Are we having fun yet?
After an exhilarating regular season that took all 162 games before the postseason field could be set, we’re on to October -- the real October, when the stakes are high, nerves are shot and every pitch of every inning matters.
With that, we present our first postseason Power Rankings, listing the postseason teams, 1-10, to the best of our ability. This exercise is a lot more difficult than during the regular season, mainly because all of the postseason teams are good enough to get this far.
Power Rankings Top (And Only) 10
Giants TV analyst Mike Krukow said it best, once the team clinched the National League West division on Sunday: “For a team that many predicted would win 72 games ... well, yeah, they did -- that was like three months ago.” San Francisco was good at the beginning, middle and end of the season, winding up with a franchise-record 107 wins. What a year.
The Dodgers were 37-10 from Aug. 13 through Sunday, the best mark in the big leagues during that stretch. And they cut the Giants’ NL West lead by only four games. Anything can happen in the NL Wild Card Game, and the Cardinals steamrolling through September should be taken seriously. But if the two best teams are to face off in the NL Division Series, it’ll be the Giants and Dodgers.
As one of the first division clinchers, the Rays have known for quite some time where they’ll be playing on Thursday -- at home, having long secured the best record in the American League. They don’t yet know who they’ll be playing, and they’ll happily watch a pair of their AL East rivals, the Yankees and the Red Sox, duke it out in Tuesday night's AL Wild Card Game. The Rays have plenty of reasons for optimism. They won 100 games for the first time in franchise history, ranked second in the Majors in runs scored (857) and owned the AL’s best ERA (3.67).
The Brewers’ past week can be looked at in one of two ways -- either they clinched the NL Central and locked in the No. 2 seed so early that they had the luxury to dial it back, reset for the postseason and not worry about results, or they slogged through an uninspiring road trip against two great teams (the Cardinals and Dodgers) and may need a little kick in the pants before Friday's NLDS opener against the Braves. For the sake of the Milwaukee fan base still waiting for the franchise's first World Series championship, we’ll go with the former. The pitching is fabulous and it’s lined up exactly as the Brewers want it.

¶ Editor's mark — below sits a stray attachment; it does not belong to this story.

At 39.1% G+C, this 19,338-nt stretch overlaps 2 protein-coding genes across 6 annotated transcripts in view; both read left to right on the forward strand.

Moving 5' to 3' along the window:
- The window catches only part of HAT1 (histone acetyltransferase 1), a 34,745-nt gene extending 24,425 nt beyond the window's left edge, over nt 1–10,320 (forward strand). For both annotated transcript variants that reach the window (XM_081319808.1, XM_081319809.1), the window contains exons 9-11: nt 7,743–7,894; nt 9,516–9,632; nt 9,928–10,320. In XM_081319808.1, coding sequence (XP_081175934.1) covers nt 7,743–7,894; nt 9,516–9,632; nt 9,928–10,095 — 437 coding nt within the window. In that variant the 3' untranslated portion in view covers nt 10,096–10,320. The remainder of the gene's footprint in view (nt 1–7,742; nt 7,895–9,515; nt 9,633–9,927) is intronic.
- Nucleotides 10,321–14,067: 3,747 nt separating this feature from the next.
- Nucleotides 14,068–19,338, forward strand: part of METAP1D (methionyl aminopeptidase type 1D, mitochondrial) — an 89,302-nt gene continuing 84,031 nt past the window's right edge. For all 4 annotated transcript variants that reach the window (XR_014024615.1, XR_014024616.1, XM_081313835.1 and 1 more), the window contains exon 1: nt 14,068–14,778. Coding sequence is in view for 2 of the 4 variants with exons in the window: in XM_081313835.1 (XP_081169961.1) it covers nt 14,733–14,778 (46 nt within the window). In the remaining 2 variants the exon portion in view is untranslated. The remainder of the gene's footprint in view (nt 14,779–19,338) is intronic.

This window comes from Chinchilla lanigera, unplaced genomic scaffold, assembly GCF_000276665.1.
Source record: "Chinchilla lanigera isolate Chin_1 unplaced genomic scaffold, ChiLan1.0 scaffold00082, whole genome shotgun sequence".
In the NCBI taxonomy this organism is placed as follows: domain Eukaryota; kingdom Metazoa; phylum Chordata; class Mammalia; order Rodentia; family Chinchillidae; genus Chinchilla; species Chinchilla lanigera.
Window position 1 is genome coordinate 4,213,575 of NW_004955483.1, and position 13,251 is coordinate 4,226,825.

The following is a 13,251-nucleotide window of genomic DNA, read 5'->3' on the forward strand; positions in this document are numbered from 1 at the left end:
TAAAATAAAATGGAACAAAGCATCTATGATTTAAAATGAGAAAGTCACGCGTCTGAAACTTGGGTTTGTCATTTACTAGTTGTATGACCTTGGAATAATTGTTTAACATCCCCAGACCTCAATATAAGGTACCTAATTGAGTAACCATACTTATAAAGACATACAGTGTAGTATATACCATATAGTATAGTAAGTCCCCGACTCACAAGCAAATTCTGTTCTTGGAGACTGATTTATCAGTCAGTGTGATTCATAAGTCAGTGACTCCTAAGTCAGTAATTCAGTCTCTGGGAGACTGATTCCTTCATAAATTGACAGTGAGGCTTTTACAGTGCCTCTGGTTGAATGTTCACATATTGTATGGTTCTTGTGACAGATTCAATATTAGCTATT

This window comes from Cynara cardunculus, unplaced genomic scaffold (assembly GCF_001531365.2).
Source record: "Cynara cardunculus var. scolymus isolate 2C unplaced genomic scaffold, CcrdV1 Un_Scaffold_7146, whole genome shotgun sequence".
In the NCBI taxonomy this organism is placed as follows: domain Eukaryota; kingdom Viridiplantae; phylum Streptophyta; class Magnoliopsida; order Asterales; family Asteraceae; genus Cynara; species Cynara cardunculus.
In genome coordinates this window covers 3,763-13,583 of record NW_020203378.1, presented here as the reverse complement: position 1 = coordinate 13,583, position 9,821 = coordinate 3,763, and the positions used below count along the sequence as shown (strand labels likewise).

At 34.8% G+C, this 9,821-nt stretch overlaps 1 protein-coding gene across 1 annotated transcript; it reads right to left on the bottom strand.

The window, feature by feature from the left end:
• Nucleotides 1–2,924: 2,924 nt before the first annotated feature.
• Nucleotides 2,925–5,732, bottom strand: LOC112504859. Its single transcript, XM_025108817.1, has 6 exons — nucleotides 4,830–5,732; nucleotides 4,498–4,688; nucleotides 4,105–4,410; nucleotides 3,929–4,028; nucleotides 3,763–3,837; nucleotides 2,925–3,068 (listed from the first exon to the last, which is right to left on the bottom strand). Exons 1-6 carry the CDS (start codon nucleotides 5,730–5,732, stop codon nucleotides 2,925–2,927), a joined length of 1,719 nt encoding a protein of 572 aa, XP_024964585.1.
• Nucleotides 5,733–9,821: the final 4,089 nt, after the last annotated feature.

The Astros went a tepid 7-6 in the final two weeks, but they had a nice end to the regular season, winning a home series over the A’s and scoring 23 runs over those three games. One of Houston's best postseason performers, shortstop Carlos Correa, is a pending free agent, and he may have an extra incentive as he begins what might be his final October with the Astros. That adds some intrigue to this particular postseason appearance, Houston’s fifth straight.
6) White Sox
The White Sox helped eliminate one narrative that had followed them through much of the second half by gaining some steam in the past week. After going 29-31 from July 21 to Sept. 25, the Sox won six of their final seven games, outscoring opponents 41-21 during that stretch. Their starters have been on a roll, too. During their recent six-game winning streak, they posted a 1.41 ERA.
The Yankees’ final two weeks was a microcosm of their entire season -- the highest of highs (winning eight of nine to close out September), the lowest of lows (a 12-2 loss to the Rays in a crucial Game 161 on Saturday) and teeth-gnashing endings that provided never-ending reminders to fans in New York that nothing comes easy to these Yanks. Now, it’s on to Boston for an AL Wild Card Game matchup with their biggest rivals. Again, we ask -- are we having fun yet?
The Braves haven’t lost a series since they dropped two of three in San Francisco from Sept. 17-19. Since then, they’ve won series over the D-backs, Padres, Phillies and Mets. And they have their steady veteran taking the mound for Friday's NLDS Game 1 against the Brewers -- right-hander Charlie Morton, one of the most successful postseason pitchers in recent times.
Cardinals wins these days are about as common as references to Ted Lasso’s biscuits, and despite a little hiccup at the end in the form of a series loss at home to the Cubs, St. Louis is probably one of the last teams an opponent wants to see right now. Shall we review the Cards' September? A 22-7 record and a 17-game winning streak that turned a once-compelling race for the second NL Wild Card into a one-team wrecking ball that knocked everyone else out more than a week ago.
10) Red Sox
The Red Sox somehow pulled this off, surviving this long to get to the AL Wild Card Game, despite losing series to the Yankees and Orioles heading into the final weekend of the season. A sweep of the Nationals wiped the slate clean, and the Sox get home-field advantage in the win-or-go-home showdown with the Yankees. Get your popcorn ready!
Voters: Alyson Footer, Anthony Castrovince, Jesse Sanchez, Mark Feinsand, Nathalie Alonso, Mike Petriello, Sarah Langs, Andrew Simon, David Venn.